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DOVE SEASON REOPENS

The third and final segment of Tennessee’s three segment dove season returns December 8. The late season will run all the way through January 15. Bag limit remains at 15 daily.


SEASON ON RESIDENT GEESE

Each year Tennessee offers a couple of segments on resident geese. This year the first one opens September 1 with a daily bag limit of five.

Hunters age 16 and over wishing to participate are reminded to obtain your Federal Duck Stamp at the local post office. And, you are also required to have the Tennessee Migratory Bird Permit in addition to the basic license package.

Numbers of resident geese are abundant across the state, although hunting them in 90-plus degree weather varies greatly from the normal winter seasons of bone chilling winds and low temperatures. Actually it’s kind of weird hunting geese with sweat running down your face!
 

SQUIRREL, DOVE AND EARLY SEASON ON GEESE ARRIVES

    Sportsmen have a pretty full agenda for the next few weeks. Several important dates are about to arrive on their outdoor calendar.

    This weekend is pretty busy and kicks things off as the statewide squirrel season opens at first light Saturday morning. It has long been a tradition in Tennessee to introduce a youngster to the great outdoors with their first hunt on opening morning.

    My first hunt was more than fifty years ago but I still remember it like it was yesterday. It was special as was the preparation leading up to the early morning wake-up call.

    Stalking down an old logging road and scanning the treetops while listening to the woods wake up was quite a lot to process. Thanks to a guiding hand from my dad the fear of the unknown was negotiated much easier.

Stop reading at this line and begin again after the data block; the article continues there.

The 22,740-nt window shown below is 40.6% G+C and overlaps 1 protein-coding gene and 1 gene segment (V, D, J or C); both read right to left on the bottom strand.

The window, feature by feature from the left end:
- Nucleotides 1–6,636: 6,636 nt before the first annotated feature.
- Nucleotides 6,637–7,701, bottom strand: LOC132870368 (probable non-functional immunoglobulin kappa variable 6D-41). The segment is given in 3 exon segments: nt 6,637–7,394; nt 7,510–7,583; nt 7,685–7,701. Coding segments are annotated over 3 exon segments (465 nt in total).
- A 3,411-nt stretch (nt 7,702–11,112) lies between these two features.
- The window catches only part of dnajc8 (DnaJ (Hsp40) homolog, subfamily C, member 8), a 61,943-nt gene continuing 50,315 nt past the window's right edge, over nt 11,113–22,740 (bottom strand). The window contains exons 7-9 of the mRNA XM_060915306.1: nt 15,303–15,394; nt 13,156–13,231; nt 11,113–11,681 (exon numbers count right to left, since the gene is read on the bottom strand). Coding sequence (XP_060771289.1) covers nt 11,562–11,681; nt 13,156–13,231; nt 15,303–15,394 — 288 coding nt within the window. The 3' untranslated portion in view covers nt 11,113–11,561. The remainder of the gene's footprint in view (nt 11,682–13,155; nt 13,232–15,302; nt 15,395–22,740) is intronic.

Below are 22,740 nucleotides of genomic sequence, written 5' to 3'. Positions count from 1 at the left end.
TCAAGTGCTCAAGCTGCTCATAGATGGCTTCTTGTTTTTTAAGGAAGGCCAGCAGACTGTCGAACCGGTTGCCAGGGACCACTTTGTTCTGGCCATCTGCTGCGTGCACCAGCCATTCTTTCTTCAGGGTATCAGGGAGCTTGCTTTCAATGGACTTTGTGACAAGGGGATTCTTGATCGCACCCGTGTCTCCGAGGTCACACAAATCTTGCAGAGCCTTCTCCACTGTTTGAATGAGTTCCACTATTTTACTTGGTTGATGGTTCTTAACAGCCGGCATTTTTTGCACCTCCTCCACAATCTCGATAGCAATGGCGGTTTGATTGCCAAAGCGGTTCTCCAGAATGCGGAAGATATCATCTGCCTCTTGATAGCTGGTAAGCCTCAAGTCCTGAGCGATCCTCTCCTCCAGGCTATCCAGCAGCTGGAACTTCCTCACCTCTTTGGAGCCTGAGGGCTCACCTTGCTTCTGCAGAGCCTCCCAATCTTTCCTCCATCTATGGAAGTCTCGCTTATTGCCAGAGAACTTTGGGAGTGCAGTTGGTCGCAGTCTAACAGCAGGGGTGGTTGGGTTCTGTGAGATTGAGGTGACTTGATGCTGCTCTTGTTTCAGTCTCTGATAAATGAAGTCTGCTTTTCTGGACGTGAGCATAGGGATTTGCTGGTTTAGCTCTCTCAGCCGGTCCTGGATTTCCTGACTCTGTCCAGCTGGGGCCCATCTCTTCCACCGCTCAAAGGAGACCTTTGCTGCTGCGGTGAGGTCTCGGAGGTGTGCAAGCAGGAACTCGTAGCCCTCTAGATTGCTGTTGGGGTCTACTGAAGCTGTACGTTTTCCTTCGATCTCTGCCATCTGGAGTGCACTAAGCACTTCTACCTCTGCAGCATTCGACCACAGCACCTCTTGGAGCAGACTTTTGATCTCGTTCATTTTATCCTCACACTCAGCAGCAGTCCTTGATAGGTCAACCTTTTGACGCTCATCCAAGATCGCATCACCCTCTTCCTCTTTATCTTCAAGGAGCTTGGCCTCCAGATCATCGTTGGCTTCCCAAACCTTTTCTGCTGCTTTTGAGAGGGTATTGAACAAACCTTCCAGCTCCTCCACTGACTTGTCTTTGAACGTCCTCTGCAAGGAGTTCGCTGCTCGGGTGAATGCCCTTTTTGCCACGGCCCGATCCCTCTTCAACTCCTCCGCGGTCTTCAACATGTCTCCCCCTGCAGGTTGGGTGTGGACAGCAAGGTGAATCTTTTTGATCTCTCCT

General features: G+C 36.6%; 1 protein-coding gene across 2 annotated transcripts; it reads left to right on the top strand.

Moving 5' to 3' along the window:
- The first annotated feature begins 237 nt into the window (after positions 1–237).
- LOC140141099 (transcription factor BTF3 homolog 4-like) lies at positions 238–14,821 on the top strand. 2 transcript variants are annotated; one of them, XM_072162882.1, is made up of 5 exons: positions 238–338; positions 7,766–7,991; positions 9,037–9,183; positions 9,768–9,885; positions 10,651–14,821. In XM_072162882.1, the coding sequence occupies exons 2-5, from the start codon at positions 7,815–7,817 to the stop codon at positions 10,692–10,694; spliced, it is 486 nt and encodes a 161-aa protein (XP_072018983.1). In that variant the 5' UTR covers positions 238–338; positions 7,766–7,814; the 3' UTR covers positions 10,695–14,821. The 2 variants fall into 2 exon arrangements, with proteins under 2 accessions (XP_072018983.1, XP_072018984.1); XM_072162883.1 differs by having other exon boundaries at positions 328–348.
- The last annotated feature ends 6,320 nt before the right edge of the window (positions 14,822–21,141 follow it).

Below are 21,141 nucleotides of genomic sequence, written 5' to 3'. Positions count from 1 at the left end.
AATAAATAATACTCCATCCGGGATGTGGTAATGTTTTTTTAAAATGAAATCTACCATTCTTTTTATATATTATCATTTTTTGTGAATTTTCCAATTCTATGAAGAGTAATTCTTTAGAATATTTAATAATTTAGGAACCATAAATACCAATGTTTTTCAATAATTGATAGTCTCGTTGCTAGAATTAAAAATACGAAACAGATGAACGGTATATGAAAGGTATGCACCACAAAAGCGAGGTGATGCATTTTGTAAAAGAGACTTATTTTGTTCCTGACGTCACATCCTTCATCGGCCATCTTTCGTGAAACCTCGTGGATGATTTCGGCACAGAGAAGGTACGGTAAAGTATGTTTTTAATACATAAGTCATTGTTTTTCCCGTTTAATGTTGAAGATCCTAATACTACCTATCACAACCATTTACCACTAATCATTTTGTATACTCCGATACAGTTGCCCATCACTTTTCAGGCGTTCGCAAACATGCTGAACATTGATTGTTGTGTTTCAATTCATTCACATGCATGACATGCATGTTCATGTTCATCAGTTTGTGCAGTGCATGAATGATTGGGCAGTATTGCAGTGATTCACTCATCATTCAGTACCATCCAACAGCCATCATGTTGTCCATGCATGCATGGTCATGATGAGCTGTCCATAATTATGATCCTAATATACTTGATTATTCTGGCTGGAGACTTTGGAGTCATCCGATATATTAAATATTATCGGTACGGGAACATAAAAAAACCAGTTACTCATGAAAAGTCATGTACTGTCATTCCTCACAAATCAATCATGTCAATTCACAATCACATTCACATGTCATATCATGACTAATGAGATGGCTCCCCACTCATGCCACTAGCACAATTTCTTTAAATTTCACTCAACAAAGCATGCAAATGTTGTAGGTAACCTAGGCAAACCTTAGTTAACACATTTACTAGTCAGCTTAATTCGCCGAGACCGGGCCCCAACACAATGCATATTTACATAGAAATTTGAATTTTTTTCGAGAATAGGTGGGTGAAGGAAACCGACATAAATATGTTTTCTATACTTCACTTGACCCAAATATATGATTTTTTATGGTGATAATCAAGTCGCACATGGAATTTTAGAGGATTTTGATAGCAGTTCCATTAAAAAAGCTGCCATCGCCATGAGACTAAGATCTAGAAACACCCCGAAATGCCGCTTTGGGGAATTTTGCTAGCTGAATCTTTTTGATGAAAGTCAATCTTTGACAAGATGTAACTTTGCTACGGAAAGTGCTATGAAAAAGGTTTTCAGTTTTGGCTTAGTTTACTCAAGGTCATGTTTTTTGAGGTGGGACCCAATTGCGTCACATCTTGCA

There are a lot of different noises to a youngster in the woods for the first time. Owls hooting good night as jaybirds wake up the sleepy darkness, shouting another dawn to all things once an intruder enters the dark confines of the underbrush.

    Clumsy busy tails fumbling the big scaly bark hickory nuts from high in the treetops. They slam the forest floor with a distinct thud, helping give away the location of illusive grays. Heard but not seen. They are masters of the game of hide and seek, especially to young, inexperienced eyes.

    Sharing those type mornings yearns for more. The squirrel opener helps friends and family form a bond. The barking bushy tails are but a catalyst but the reason to rise and shine in the predawn hours and meander down dark unfamiliar trails.

    Here’s hoping you help introduce a novice to the sport this weekend. The first steps under your guidance could well chart the course of a long journey in the great outdoors.

 

   
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